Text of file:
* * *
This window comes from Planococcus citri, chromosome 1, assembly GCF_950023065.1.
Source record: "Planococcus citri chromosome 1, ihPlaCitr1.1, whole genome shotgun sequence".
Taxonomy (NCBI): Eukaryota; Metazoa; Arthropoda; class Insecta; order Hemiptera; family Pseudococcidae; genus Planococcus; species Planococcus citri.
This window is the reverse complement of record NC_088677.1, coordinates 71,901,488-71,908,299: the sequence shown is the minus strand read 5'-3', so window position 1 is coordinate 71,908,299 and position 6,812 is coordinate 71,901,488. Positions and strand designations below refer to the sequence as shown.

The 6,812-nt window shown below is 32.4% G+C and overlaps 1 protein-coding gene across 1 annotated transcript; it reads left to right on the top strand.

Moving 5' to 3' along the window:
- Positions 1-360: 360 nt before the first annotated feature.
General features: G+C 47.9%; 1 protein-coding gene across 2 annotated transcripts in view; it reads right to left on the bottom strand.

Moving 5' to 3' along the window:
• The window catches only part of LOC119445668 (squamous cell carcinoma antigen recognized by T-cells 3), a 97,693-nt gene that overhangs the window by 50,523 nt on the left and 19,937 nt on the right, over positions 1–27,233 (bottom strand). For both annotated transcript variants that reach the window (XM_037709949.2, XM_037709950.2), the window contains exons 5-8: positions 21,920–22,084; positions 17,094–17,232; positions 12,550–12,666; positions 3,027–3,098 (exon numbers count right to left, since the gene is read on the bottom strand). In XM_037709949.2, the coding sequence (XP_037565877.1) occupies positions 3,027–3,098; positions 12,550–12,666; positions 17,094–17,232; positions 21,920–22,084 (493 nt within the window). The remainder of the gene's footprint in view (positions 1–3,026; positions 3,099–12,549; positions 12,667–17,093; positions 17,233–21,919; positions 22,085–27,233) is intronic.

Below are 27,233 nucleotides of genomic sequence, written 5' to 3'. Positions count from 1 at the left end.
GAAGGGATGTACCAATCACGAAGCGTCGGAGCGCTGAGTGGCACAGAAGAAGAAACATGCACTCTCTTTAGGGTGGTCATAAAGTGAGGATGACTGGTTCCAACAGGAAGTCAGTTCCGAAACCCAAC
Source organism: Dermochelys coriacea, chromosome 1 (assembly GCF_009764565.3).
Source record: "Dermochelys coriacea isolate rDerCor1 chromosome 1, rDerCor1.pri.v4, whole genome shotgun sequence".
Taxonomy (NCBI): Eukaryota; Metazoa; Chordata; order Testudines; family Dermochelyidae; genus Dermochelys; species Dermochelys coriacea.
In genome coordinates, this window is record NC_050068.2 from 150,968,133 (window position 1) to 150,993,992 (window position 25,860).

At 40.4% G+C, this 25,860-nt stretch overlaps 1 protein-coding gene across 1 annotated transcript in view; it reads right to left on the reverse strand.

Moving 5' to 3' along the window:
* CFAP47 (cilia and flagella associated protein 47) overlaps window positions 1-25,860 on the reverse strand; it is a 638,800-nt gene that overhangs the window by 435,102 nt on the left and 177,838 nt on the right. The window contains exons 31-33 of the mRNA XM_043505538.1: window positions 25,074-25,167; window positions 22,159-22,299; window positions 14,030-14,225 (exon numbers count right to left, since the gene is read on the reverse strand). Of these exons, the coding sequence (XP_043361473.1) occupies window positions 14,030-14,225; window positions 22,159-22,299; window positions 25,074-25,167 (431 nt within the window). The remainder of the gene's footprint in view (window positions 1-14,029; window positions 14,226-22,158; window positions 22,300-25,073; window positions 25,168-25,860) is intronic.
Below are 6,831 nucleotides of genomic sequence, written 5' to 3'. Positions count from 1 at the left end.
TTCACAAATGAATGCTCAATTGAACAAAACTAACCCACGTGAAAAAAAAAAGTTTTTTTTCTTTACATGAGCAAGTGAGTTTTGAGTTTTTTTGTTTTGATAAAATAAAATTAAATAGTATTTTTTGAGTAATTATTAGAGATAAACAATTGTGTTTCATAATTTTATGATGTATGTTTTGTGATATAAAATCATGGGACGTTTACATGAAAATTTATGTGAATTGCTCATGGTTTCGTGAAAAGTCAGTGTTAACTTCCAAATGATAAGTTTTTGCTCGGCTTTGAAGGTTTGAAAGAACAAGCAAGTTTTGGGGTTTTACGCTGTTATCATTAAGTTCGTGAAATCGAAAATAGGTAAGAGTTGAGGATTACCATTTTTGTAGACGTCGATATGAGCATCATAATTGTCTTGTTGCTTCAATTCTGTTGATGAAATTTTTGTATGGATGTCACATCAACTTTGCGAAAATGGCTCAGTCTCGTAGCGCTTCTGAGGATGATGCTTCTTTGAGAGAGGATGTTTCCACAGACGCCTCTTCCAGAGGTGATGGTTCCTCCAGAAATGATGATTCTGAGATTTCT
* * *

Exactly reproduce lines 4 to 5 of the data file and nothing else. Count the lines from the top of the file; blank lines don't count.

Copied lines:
This window is the reverse complement of record NC_088677.1, coordinates 71,901,488-71,908,299: the sequence shown is the minus strand read 5'-3', so window position 1 is coordinate 71,908,299 and position 6,812 is coordinate 71,901,488. Positions and strand designations below refer to the sequence as shown.

The 6,812-nt window shown below is 32.4% G+C and overlaps 1 protein-coding gene across 1 annotated transcript; it reads left to right on the top strand.